Environmental Elements' shares dip, rebound

October 04, 1991|By Timothy J. Mullaney

Shares of Environmental Elements Corp. stock yesterday continued a roller-coaster ride that started when a Wall Street analyst decided Wednesday to slash his estimates of the Baltimore pollution-control company's likely fiscal 1992 earnings.

The stock closed yesterday at $14.50 a share, up 75 cents, after trading as high as $15.75 a share. On Wednesday, the stock fell 4 points in the last half-hour of trading after Richard J. Sweetnam Jr., a Kidder, Peabody & Co. analyst, said that he believed the company would earn only 35 cents a share for the fiscal year that ends March 31, 1992. Earlier, he had said Environmental Elements would earn 52 cents a share from continuing operations. Mr. Sweetnam could not be reached yesterday for comment.

The company earned $1.01 a share in fiscal 1991.

"We were up a quarter at 3:30 [p.m. Wednesday], and at 4 p.m. we were down three and three-quarters," said John S. Lalley Jr., director of communications for Environmental Elements, which makes air pollution-control devices. He said the company didn't know of Mr. Sweetnam's decision until the stock dropped.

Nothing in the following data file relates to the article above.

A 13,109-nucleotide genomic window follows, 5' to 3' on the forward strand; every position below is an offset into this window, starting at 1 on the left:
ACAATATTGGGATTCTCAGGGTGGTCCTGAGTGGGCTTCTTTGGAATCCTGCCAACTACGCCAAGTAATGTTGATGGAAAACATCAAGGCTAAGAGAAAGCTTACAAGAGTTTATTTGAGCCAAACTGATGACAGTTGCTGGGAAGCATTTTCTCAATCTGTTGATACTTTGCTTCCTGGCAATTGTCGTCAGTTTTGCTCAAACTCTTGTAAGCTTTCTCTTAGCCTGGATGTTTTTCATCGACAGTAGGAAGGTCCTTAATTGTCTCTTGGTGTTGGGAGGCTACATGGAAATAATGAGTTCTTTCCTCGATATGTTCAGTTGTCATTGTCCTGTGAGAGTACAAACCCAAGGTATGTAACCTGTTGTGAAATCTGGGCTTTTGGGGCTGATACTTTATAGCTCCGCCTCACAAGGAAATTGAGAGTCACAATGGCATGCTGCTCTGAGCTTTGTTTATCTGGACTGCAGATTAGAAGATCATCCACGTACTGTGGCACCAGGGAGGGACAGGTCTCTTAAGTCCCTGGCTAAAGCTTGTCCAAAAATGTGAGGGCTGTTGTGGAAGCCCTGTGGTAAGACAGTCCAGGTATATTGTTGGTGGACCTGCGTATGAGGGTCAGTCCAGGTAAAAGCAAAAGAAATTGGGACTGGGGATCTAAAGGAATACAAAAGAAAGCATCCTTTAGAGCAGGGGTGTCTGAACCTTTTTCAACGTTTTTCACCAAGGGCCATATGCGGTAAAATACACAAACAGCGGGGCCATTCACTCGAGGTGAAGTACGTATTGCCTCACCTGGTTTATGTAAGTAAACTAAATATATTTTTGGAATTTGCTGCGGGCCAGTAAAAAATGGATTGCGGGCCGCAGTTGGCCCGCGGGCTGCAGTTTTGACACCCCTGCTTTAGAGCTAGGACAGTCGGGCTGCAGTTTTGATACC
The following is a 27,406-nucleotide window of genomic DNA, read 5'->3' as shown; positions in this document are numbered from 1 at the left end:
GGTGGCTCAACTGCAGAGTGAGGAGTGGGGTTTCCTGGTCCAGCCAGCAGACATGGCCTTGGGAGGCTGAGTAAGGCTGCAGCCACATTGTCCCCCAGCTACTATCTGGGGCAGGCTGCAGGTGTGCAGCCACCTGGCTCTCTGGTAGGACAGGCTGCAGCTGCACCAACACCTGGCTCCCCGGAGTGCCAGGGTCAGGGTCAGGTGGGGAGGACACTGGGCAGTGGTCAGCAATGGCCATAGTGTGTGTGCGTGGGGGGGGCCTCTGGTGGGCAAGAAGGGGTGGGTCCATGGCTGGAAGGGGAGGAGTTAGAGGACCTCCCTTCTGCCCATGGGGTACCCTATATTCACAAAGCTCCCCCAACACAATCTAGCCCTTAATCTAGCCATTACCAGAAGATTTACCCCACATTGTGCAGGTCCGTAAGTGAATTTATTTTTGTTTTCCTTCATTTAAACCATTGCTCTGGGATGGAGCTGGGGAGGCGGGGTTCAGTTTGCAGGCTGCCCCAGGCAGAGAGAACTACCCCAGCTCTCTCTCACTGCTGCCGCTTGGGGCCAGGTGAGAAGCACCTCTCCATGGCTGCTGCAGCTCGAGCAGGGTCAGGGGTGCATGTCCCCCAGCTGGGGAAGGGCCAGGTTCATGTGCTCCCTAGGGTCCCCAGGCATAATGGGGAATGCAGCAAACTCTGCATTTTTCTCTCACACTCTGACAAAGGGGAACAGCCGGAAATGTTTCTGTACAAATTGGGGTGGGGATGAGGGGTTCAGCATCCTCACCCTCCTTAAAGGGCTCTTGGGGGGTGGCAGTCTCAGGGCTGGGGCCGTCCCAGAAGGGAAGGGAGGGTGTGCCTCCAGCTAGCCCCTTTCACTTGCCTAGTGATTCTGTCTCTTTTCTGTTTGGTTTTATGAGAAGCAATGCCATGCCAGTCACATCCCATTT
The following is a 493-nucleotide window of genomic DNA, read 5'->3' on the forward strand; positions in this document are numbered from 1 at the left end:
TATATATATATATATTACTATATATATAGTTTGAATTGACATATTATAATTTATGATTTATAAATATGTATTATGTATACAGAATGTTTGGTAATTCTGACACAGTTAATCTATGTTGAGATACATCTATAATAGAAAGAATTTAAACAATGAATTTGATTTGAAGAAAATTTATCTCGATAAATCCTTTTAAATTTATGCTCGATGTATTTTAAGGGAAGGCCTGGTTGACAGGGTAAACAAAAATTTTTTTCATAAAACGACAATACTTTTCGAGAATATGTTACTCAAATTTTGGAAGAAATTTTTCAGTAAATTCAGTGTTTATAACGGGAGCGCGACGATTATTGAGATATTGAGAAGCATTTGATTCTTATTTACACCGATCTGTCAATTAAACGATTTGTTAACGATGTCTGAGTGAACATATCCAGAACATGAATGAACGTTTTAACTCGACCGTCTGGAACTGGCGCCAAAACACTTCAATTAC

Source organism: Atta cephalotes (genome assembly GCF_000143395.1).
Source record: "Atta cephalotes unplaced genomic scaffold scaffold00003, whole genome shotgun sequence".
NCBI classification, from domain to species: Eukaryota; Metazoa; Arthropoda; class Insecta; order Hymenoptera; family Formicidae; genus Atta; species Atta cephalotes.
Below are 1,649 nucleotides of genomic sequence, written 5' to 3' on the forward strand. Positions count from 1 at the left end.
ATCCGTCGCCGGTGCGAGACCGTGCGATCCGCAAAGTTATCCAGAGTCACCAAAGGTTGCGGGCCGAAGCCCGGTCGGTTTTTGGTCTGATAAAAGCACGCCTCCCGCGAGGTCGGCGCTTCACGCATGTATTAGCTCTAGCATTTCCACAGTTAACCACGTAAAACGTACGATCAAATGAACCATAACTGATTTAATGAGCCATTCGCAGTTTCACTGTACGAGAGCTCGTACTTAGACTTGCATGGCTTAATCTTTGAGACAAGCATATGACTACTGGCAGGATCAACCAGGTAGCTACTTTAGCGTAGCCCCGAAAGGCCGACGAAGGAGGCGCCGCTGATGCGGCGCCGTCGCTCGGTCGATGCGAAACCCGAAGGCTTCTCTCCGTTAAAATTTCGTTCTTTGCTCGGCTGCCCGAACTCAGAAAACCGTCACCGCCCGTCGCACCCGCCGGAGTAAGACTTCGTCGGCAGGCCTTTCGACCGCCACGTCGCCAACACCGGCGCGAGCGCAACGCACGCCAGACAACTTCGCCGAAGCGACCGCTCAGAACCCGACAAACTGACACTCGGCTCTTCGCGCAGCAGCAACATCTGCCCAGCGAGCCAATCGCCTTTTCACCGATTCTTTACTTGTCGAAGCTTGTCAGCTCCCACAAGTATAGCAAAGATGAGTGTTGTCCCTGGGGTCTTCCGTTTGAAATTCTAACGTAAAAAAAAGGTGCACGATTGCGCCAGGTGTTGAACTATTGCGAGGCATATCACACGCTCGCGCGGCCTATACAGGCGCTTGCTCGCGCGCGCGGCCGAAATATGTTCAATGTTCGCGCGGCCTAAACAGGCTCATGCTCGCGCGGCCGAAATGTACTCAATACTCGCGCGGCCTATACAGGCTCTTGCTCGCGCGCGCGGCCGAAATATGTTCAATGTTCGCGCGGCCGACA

Mr. Lalley said Environmental Elements had told analysts that Mr. Sweetnam's earlier estimate was likely to prove too high, but didn't tell Kidder, Peabody what the earnings might be. Many companies do not give specific earnings estimates but guide analysts by telling them their estimates are too high or too low.

Mr. Lalley said that Environmental Elements' earnings will fall because the recession has slowed orders. The equipment the company makes is very expensive, and utilities are trying to delay major capital spending decisions, he said.

Environmental Elements said Kidder, Peabody changed its estimate again yesterday, to a range of 40 cents to 45 cents a share. F. Bradford Smith, president of Environmental Elements, said the company thinks it will top that estimate.

Mr. Lalley said the flap resulted from a communication problem between the company and Kidder, Peabody. "He got the message [about the earnings guidance the company was giving analysts] thirdhand, and that was part of the problem," he said.

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